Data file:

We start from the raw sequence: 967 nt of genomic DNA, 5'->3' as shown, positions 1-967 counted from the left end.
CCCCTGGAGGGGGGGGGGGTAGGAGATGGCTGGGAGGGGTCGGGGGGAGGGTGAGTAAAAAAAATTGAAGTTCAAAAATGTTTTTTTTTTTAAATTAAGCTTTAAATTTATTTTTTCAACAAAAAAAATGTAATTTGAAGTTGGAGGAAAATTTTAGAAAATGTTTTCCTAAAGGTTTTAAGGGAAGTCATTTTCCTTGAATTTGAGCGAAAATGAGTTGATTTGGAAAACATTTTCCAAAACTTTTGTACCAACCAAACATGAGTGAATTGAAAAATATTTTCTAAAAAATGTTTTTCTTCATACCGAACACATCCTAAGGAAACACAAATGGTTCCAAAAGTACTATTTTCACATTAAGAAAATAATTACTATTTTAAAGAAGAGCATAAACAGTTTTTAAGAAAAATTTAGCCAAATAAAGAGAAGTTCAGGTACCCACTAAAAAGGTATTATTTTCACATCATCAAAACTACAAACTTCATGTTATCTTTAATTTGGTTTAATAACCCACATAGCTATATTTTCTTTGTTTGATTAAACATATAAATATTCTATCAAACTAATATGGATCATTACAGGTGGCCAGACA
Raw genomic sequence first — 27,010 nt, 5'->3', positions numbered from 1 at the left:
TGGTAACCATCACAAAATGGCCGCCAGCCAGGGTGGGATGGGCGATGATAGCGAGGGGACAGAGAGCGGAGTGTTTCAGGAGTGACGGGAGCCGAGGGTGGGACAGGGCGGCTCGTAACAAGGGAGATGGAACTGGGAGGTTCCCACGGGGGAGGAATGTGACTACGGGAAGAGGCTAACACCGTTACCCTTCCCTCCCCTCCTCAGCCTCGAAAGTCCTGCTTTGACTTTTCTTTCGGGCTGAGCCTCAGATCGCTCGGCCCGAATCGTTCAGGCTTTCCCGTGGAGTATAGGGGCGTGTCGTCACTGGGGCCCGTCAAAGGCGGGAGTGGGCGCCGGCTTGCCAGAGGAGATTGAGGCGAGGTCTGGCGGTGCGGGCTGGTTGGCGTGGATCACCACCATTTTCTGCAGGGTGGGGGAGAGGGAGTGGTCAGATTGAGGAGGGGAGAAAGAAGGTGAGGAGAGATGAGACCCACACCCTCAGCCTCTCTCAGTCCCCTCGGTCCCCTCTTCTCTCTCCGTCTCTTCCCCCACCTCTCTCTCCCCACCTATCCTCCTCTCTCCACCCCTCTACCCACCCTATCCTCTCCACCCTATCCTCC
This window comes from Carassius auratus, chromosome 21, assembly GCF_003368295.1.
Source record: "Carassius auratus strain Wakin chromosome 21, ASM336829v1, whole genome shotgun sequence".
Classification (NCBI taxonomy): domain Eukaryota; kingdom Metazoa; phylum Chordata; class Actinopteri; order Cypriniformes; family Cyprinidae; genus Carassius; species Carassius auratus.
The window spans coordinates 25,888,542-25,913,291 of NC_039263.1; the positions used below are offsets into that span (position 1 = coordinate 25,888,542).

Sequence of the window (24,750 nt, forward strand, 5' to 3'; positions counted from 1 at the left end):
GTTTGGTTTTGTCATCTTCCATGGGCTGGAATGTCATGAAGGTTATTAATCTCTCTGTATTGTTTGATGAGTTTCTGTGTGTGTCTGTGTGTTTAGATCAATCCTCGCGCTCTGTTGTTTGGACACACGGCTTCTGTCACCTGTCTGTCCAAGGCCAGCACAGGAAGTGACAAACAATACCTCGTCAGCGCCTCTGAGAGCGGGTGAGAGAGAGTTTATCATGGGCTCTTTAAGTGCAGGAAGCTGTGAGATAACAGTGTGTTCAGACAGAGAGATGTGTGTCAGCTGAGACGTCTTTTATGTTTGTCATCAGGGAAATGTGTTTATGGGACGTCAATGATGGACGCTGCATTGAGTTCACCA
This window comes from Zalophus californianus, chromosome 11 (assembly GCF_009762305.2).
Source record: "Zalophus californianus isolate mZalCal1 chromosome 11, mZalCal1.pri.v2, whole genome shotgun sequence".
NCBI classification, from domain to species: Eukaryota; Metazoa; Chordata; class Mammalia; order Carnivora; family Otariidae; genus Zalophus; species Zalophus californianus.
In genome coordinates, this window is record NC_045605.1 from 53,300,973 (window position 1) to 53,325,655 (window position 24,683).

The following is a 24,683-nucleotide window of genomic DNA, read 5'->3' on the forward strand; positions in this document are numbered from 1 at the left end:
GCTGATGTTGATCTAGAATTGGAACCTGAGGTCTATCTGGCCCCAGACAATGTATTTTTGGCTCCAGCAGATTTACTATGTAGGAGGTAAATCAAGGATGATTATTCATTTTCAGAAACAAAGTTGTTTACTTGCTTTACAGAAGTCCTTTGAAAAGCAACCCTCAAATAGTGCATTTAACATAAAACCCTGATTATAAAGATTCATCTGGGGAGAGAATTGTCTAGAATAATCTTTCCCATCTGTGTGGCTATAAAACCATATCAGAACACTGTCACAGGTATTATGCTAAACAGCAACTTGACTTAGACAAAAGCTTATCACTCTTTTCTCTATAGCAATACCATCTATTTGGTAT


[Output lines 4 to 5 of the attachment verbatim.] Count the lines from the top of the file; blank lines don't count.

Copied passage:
TGGTAACCATCACAAAATGGCCGCCAGCCAGGGTGGGATGGGCGATGATAGCGAGGGGACAGAGAGCGGAGTGTTTCAGGAGTGACGGGAGCCGAGGGTGGGACAGGGCGGCTCGTAACAAGGGAGATGGAACTGGGAGGTTCCCACGGGGGAGGAATGTGACTACGGGAAGAGGCTAACACCGTTACCCTTCCCTCCCCTCCTCAGCCTCGAAAGTCCTGCTTTGACTTTTCTTTCGGGCTGAGCCTCAGATCGCTCGGCCCGAATCGTTCAGGCTTTCCCGTGGAGTATAGGGGCGTGTCGTCACTGGGGCCCGTCAAAGGCGGGAGTGGGCGCCGGCTTGCCAGAGGAGATTGAGGCGAGGTCTGGCGGTGCGGGCTGGTTGGCGTGGATCACCACCATTTTCTGCAGGGTGGGGGAGAGGGAGTGGTCAGATTGAGGAGGGGAGAAAGAAGGTGAGGAGAGATGAGACCCACACCCTCAGCCTCTCTCAGTCCCCTCGGTCCCCTCTTCTCTCTCCGTCTCTTCCCCCACCTCTCTCTCCCCACCTATCCTCCTCTCTCCACCCCTCTACCCACCCTATCCTCTCCACCCTATCCTCC
This window comes from Carassius auratus, chromosome 21, assembly GCF_003368295.1.